Different regions of Australia vary in the weather conditions they consider extreme, due to their acclimatisation to the local environment.

Consult your SSA regarding extreme weather policies.

Fluid balance

Fluid balance is important at any time but needs more attention in some weather conditions. Young people do not instinctively drink enough to replace fluid lost during activity.

Young people must be reminded to drink before, during and after training and competition.

In adverse weather conditions follow specific fluid practices according to Sports Medicine Australia’s most current guidelines.

Sun protection

Young people need to protect themselves from sun exposure by wearing sensible clothing, broad-brimmed hats and applying sunscreen.

Sporting clubs should help young people take these precautions and assist in other ways to care for young people (e.g. erect artificial shades).

Strategies for the environment

  • Obtain information from your SSA and/or SMAWA regarding the issues concerning playing sport in extreme conditions.
  • Identify club members that have first aid or other medical qualifications that are involved in the delivery of club activities.
  • Subsidise the cost of club members being trained as Sports Trainers (Level 1) where there is an interest.
  • Have written procedures available on the Club Website and distribute via club communication channels regarding:
    • what to do in adverse weather
    • sun protection
    • maintaining fluid balance.
  • Have water available for fluid replacement.
  • Make sure young people protect themselves against sun exposure. Provide sunscreen at all activities and a hat as part of the team uniform if appropriate.
  • Enlist the help of parents/carers to send their children ready for safe sport (e.g. mouth guards, hats, water bottles).

Training and competition

Training and competition are generally beneficial for the development of young people in sport. However, their health and wellbeing can be adversely affected.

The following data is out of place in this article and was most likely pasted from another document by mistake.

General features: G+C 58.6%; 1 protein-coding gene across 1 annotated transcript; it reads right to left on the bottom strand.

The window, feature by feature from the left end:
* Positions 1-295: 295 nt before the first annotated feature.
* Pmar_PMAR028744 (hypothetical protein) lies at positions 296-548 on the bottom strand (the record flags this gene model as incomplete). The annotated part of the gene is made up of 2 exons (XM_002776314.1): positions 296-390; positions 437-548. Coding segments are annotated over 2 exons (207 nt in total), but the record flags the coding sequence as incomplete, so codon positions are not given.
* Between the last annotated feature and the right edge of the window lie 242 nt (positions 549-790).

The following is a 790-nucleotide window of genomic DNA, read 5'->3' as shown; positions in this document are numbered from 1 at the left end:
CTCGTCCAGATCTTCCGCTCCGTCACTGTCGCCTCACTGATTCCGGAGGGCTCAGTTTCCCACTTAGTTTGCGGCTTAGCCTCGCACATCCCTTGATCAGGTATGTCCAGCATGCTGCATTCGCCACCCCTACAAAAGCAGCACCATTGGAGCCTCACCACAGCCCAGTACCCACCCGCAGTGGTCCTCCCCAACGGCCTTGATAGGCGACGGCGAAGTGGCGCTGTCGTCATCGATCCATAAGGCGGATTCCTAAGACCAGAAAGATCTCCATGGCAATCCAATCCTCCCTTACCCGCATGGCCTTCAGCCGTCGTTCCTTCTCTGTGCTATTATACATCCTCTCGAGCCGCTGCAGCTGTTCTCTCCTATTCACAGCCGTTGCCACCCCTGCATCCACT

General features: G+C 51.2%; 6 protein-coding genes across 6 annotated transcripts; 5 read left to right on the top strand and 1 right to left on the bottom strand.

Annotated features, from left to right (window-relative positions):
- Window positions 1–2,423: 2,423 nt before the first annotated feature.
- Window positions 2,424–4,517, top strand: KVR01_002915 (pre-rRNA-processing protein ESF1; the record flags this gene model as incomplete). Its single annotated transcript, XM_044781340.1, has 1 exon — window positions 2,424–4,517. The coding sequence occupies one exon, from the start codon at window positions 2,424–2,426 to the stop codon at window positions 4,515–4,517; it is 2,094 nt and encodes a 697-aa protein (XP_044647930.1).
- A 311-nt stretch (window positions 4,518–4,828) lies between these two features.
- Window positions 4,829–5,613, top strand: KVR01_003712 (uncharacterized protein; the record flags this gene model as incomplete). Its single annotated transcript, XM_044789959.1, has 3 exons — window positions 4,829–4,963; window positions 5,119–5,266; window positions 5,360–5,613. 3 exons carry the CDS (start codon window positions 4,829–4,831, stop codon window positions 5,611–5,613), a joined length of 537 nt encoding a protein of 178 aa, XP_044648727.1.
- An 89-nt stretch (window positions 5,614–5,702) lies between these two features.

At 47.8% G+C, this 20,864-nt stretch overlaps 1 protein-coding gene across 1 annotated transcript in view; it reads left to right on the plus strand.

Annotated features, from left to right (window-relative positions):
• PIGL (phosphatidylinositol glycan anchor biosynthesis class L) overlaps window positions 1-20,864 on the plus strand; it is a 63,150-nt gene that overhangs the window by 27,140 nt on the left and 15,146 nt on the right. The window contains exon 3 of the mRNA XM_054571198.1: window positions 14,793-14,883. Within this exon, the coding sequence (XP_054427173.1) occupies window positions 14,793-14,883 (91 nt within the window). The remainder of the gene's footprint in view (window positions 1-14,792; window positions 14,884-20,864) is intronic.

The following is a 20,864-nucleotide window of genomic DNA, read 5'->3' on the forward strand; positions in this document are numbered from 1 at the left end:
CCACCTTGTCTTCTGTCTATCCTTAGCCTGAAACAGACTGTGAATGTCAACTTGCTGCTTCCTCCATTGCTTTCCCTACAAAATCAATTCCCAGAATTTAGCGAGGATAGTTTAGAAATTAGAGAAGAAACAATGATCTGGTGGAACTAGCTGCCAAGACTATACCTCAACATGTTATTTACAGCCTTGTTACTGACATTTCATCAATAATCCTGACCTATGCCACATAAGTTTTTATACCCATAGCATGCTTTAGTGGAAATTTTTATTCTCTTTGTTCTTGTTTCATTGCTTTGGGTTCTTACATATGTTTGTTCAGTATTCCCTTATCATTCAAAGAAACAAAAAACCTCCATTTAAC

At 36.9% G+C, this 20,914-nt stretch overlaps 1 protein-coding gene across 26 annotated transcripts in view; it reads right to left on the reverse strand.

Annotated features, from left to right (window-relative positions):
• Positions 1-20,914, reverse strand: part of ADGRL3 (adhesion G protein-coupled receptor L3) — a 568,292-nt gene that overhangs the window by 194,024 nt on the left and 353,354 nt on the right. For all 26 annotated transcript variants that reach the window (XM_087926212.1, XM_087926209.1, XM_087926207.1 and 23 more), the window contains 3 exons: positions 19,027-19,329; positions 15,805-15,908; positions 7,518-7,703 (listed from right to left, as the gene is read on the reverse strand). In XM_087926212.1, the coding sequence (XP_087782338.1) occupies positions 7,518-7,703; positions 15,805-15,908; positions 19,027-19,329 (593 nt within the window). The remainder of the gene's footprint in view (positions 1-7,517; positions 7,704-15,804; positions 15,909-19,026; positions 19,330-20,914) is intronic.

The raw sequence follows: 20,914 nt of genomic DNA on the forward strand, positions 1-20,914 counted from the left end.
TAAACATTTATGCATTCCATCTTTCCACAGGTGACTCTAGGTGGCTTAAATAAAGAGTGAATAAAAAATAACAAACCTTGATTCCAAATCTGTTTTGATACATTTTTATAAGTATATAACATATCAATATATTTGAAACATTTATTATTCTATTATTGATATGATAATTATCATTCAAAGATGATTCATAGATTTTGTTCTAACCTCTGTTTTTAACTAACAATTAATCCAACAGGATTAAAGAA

The coach has an important role in preventing negative outcomes such as injury and illness through careful planning, conduct and evaluation of programs.

Setting an appropriate intensity level for training and competition is important.

Over-training and over-competing can result in serious outcomes such as injury, illness, negative psychological effects and burnout (see Physical growth and maturation).

Causes include the following:

  • High physical workloads with insufficient recovery
  • Rapid increases in training frequency, intensity and duration
  • Inconsistent training loads
  • Competing too frequently
  • Too much repetitive practice
  • Emotional abuse/bullying
  • No breaks between seasons.

Prevention requires planning a training schedule that controls the amount of stress placed on the young person by:

  • Gradually increasing training loads
  • Planning adequate recovery and variety
  • Carefully monitoring the effect of training
  • Reducing workloads when warning signs emerge.

Young people must be carefully monitored because in comparison to adults, they do not have:

  • Good sensitivity to warning signs and symptoms (e.g. fatigue, muscle soreness, headaches, mood changes)
  • The opportunity or skills to interact with the people who could alter their training and recovery program (e.g. coaches, sports science and medicine specialists).